Once the negative self-talk habit is stored, another brain region—the infralimbic cortex—causes you to carry out the habit when you are triggered by a particular cue, situation, or event. 

Use Neuroscience to Break Bad Habits 

So how do you break a bad habit? Neuroscience research provides two clues: 

  • Habits are triggered by a particular cue, situation, or event.
  • Habits are persistent—once formed, they are very hard to break. 

Therefore, to break the habit: 

  • Learn to recognize the trigger for your bad habit. 
  • Wire a new healthy or positive habit to override the bad-habit trigger. 

Breaking your bad habit could be achieved by carefully paying attention to what, where, when, and why your habit is triggered. Once you recognize the trigger, the trick is to consciously and mindfully repeat your new desired behavior, action, or thought instead. Similar to forming the old habit, you must repeat this process over and over until the new habit is wired to the old trigger—eventually masking the old habit.    

For example, in the first few years after having my children, my negative inner voice was automatically triggered when loading or emptying the dishwasher. I’d habitually tell myself, “Your children deserve a better mother … you can’t even empty a dishwasher without crying.” I learned to recognize that opening the dishwasher door was my ‘trigger’. I now use the opening of the dishwasher door to practice mindful and careful loading and unloading of crockery and cutlery. Over time, I replaced negative self-talk with a mindfulness practice.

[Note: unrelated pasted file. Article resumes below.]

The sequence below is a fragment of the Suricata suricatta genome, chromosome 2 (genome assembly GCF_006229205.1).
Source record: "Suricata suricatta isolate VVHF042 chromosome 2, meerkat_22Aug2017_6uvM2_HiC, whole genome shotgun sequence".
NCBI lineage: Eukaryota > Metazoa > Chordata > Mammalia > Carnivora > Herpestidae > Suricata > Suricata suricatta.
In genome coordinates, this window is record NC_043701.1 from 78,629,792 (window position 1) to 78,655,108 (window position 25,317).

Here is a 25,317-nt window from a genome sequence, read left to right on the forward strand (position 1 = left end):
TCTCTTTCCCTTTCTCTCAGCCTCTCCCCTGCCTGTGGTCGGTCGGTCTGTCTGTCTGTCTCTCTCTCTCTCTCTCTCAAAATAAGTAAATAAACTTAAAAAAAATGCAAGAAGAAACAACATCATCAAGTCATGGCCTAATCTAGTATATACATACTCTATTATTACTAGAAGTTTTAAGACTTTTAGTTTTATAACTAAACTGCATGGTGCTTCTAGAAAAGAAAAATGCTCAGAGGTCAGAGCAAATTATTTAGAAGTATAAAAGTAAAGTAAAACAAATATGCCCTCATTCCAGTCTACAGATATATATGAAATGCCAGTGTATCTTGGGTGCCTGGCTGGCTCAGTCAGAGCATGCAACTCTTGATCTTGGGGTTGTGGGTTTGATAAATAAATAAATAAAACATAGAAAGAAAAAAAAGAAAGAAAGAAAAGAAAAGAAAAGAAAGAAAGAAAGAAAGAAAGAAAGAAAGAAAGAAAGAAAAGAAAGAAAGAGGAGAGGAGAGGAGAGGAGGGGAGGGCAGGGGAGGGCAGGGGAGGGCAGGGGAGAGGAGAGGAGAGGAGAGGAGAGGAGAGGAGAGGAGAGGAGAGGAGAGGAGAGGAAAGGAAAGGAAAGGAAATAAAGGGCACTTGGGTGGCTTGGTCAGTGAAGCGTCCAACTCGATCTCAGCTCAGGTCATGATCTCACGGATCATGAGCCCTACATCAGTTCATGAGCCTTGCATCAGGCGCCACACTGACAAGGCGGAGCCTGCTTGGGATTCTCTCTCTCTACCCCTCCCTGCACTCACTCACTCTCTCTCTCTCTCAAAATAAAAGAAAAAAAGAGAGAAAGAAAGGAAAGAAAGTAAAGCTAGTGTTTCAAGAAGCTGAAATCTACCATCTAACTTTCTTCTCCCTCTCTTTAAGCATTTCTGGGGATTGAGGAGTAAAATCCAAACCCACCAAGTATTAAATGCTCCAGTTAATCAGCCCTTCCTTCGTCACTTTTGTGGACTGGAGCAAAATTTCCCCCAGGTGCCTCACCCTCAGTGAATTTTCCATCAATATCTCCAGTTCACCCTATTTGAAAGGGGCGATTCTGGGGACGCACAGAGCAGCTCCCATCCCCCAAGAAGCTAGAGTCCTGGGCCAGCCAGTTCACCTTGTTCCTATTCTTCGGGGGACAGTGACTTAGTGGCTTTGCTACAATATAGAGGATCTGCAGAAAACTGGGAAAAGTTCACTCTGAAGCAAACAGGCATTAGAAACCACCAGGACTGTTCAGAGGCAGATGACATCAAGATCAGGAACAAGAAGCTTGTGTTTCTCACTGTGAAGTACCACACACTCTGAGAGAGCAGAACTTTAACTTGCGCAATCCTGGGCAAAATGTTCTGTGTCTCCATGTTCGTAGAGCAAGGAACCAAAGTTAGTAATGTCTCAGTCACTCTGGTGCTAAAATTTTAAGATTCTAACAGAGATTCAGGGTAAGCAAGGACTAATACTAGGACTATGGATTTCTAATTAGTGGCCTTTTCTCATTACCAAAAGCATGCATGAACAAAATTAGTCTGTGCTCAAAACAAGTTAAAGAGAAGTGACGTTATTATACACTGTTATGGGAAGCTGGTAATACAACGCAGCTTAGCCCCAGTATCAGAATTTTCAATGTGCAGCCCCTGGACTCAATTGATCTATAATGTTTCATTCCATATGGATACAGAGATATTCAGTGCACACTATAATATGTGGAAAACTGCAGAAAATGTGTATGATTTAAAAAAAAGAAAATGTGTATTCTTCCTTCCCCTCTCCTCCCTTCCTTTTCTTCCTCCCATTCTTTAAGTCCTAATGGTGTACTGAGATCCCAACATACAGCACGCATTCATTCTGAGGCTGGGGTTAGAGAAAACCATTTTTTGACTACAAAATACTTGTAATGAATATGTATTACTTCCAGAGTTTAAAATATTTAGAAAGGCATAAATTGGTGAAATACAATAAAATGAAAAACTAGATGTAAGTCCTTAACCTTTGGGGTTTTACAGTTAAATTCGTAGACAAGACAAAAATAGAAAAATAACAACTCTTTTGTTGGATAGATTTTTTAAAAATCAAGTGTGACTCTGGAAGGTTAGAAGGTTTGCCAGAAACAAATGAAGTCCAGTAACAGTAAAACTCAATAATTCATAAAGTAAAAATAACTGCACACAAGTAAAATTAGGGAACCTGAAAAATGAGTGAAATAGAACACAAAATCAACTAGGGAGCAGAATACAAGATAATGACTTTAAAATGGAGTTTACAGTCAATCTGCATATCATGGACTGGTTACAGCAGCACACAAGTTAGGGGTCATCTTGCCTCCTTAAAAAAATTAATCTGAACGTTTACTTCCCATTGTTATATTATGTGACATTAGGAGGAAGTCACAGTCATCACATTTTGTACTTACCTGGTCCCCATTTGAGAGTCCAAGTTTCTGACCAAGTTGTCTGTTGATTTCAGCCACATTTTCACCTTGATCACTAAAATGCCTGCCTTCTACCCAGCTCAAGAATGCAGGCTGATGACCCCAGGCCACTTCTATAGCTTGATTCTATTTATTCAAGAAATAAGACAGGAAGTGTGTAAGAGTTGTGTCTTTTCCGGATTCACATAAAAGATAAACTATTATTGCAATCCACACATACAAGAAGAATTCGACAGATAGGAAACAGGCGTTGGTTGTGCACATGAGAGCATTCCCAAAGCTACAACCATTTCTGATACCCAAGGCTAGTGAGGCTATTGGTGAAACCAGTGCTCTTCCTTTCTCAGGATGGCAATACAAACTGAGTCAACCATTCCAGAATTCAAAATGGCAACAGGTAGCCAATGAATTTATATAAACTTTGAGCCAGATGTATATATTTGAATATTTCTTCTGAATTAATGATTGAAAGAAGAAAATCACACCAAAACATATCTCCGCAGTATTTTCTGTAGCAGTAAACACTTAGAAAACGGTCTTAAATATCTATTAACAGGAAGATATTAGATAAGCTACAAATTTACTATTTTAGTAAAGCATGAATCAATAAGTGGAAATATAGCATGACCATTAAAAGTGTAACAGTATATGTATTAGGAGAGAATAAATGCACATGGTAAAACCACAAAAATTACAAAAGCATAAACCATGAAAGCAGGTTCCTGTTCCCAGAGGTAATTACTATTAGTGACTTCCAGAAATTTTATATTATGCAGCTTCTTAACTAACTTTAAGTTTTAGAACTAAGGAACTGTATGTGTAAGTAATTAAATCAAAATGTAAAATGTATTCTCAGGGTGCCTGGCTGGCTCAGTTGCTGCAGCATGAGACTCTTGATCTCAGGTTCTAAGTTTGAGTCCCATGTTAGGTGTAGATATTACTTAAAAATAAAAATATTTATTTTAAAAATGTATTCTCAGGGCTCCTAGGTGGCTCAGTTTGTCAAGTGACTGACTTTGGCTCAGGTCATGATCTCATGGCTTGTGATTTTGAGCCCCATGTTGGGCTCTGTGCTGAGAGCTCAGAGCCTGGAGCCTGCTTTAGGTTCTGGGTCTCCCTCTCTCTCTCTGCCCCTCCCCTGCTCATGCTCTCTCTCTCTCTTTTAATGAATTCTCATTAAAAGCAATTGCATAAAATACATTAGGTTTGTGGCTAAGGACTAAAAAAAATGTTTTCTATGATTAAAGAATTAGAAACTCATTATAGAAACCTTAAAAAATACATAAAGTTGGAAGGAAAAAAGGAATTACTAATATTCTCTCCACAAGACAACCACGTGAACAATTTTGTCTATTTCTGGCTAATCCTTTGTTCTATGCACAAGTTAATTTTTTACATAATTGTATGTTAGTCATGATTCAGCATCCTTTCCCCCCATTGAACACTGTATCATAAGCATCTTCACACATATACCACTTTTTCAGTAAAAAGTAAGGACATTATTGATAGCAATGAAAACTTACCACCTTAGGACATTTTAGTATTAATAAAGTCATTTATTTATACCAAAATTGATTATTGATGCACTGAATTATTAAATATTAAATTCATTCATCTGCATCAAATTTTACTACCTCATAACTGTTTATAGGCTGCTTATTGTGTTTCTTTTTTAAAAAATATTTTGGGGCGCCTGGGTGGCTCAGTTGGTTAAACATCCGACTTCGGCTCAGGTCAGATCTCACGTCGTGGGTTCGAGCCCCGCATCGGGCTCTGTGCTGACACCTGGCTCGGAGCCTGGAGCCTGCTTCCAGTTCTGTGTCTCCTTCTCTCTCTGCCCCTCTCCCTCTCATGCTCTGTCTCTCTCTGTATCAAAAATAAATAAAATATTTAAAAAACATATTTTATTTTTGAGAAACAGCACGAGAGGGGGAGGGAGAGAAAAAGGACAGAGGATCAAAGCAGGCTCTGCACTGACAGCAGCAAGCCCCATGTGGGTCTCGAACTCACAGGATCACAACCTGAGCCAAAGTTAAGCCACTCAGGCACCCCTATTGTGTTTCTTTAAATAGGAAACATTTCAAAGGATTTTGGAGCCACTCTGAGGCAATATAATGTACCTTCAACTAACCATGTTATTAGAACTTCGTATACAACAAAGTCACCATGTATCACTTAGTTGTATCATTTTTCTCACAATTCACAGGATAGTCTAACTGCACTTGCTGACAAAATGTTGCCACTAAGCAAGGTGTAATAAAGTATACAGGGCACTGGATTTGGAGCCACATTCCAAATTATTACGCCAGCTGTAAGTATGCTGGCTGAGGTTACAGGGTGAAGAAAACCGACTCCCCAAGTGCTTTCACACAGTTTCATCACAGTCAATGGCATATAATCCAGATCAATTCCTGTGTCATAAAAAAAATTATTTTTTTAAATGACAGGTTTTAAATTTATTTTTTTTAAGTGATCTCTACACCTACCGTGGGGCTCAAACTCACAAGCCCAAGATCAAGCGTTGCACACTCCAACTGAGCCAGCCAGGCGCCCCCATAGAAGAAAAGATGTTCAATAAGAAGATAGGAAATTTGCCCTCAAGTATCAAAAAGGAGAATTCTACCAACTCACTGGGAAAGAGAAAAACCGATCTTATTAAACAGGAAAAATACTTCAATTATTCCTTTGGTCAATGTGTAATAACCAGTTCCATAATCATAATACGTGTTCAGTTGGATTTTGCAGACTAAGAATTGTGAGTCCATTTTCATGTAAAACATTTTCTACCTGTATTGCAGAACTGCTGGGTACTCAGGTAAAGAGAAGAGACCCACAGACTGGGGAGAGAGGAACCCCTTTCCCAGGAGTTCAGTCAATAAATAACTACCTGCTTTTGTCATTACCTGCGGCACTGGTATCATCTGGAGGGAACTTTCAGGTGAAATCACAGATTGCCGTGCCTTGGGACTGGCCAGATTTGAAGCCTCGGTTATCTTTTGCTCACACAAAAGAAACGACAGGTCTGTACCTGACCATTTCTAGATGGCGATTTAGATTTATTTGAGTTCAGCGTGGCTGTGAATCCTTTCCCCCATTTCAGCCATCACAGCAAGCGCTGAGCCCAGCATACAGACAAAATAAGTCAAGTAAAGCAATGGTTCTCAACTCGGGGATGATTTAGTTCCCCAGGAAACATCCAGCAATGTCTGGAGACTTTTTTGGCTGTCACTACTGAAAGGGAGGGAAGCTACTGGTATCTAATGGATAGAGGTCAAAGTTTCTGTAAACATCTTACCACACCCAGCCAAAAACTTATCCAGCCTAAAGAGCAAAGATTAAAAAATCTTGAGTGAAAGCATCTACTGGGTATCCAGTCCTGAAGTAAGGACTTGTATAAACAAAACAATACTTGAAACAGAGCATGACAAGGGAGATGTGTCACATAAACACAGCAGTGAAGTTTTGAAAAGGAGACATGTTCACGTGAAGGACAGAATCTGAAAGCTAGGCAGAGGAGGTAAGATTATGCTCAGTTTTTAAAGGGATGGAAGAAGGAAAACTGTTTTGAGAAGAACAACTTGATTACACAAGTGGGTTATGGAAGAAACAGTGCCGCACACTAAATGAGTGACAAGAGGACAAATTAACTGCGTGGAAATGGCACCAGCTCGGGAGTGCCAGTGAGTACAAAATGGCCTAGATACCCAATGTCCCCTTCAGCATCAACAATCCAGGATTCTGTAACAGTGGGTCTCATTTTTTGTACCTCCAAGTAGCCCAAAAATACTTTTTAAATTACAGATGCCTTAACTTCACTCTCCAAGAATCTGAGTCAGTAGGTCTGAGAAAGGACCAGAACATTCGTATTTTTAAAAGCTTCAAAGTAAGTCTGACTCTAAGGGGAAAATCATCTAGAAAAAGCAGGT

Of course, the process of breaking bad habits is not always easy. But choosing a new habit that is enjoyable and rewarding will engage the dopaminergic neurons in your prefrontal cortex-striatal-midbrain circuit, and make the process of wiring in the new habits quicker and easier. 

Also, understand that old habits never die; instead, they become masked by new habits, and you may sometimes experience a momentary relapse. If you do fall back into your old ways, don’t be too hard on yourself. Mindfully pick yourself up. Treat yourself with compassion. As Artistole once said, “We are what we repeatedly do. Excellence, then, is not an act, but a habit.” 

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About the Author

Sarah McKay

Neuroscientist and Author
Dr. Sarah McKay is a neuroscientist who specialises in translating science into simple, actionable strategies for health and well-being. Sarah is the director of The Neuroscience Academy , which offers online learning and in-person training focused on the practical application of neuroscience, positive psychology, and mind-body medicine. Sarah completed her MSc. and PhD. in neuroscience at the University Oxford. She sums her PhD. thesis up in four words: ‘Nature, Nurture, or Neuroplasticity?’ She now lives on the Northern Beaches in Sydney, Australia with her husband, and together they are raising two little surfer dudes. Sarah combines a wry...Read more